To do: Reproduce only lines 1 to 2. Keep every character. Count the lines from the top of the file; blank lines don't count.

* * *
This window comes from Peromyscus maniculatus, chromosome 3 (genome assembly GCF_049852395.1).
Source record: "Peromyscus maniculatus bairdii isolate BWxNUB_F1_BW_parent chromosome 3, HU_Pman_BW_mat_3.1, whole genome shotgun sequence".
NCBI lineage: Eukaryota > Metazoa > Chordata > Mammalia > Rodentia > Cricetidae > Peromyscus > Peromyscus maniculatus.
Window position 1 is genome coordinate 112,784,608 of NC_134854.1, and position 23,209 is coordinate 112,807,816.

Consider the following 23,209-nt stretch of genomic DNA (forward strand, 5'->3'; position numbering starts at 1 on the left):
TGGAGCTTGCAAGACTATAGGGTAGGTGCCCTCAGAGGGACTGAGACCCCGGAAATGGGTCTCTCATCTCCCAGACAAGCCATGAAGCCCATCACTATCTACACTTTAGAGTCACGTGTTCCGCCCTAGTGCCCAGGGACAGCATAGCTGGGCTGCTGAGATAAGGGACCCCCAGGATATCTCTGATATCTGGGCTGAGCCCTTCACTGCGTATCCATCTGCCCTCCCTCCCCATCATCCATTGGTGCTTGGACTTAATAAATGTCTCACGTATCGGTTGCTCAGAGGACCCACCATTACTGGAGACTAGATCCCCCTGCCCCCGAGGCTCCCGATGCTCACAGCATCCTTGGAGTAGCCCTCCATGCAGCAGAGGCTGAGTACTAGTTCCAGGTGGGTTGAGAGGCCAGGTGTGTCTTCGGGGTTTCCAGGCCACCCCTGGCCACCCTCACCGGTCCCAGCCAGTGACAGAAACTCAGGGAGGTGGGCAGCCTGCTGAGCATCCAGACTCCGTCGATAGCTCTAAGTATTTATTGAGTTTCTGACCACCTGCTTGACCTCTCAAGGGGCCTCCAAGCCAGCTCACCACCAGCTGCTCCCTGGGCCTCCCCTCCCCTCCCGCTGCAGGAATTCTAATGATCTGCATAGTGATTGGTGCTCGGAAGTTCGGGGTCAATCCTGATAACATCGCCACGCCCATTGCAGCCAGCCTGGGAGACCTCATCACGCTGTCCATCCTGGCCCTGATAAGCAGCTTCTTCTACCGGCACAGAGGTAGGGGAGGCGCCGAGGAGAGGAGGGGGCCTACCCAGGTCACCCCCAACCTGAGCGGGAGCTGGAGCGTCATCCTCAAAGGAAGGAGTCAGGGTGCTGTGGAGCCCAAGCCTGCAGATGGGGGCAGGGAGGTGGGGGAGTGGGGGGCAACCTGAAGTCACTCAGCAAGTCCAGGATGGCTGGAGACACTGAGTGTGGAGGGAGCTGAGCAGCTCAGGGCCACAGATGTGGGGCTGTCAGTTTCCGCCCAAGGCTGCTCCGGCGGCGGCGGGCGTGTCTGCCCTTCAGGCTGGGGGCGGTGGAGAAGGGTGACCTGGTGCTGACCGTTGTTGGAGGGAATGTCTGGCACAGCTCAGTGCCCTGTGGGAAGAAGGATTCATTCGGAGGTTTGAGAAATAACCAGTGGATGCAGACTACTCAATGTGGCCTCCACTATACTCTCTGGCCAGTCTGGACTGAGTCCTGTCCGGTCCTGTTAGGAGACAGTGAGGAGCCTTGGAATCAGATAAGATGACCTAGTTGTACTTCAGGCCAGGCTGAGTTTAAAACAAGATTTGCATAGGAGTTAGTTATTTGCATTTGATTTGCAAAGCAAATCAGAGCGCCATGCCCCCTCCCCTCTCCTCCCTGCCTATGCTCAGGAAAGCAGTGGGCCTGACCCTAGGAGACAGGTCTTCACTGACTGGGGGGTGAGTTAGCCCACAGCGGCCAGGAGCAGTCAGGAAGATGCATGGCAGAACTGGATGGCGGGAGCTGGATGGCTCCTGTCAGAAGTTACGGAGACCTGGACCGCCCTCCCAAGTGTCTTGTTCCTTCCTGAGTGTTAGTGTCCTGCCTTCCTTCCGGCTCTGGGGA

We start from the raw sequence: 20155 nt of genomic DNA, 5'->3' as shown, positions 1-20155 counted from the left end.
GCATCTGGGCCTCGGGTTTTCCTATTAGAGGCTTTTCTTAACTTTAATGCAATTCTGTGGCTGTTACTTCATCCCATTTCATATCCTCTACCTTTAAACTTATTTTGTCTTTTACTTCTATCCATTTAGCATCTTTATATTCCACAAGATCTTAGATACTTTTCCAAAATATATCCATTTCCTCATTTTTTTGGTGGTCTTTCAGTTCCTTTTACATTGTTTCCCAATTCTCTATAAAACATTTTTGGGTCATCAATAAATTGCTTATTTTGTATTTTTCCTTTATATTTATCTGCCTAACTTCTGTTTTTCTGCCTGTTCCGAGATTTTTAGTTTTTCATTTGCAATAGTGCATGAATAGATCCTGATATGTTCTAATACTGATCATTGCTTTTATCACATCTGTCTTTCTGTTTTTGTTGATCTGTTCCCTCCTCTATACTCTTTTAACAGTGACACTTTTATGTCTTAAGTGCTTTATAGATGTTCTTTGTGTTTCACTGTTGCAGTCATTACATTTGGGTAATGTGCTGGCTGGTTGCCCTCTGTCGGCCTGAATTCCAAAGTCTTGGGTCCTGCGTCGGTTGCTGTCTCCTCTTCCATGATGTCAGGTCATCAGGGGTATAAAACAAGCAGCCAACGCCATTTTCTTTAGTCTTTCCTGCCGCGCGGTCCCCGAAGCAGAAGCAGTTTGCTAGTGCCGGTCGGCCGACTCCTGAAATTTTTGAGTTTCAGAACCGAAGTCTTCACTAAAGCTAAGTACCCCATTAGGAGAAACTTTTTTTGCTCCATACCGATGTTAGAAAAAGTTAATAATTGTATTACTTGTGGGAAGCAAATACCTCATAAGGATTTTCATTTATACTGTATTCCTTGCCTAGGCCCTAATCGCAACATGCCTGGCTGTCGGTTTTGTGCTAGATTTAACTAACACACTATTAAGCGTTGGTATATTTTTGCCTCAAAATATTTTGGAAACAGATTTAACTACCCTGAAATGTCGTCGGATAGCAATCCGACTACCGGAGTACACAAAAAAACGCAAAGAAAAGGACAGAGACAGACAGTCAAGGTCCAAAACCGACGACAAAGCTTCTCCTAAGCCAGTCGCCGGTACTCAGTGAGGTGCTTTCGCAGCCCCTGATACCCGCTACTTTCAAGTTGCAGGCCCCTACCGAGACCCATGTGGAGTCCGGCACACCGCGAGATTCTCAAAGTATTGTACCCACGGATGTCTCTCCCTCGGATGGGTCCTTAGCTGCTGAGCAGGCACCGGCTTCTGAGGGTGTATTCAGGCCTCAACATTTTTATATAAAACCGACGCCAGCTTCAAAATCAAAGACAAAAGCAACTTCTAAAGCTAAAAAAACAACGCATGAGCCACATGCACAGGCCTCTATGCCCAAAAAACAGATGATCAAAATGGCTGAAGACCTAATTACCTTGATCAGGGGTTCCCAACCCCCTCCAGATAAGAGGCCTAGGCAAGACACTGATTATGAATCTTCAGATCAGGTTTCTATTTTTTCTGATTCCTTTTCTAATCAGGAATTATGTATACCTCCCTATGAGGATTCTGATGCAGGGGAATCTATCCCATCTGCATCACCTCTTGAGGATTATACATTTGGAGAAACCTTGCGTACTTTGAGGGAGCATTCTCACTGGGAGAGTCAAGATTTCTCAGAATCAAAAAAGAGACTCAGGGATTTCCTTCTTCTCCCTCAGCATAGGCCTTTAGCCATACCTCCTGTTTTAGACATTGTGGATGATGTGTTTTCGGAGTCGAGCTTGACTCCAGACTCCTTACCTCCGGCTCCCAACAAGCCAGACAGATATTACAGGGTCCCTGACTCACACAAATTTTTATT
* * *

This window comes from Peromyscus maniculatus, chromosome 3 (genome assembly GCF_049852395.1).
Source record: "Peromyscus maniculatus bairdii isolate BWxNUB_F1_BW_parent chromosome 3, HU_Pman_BW_mat_3.1, whole genome shotgun sequence".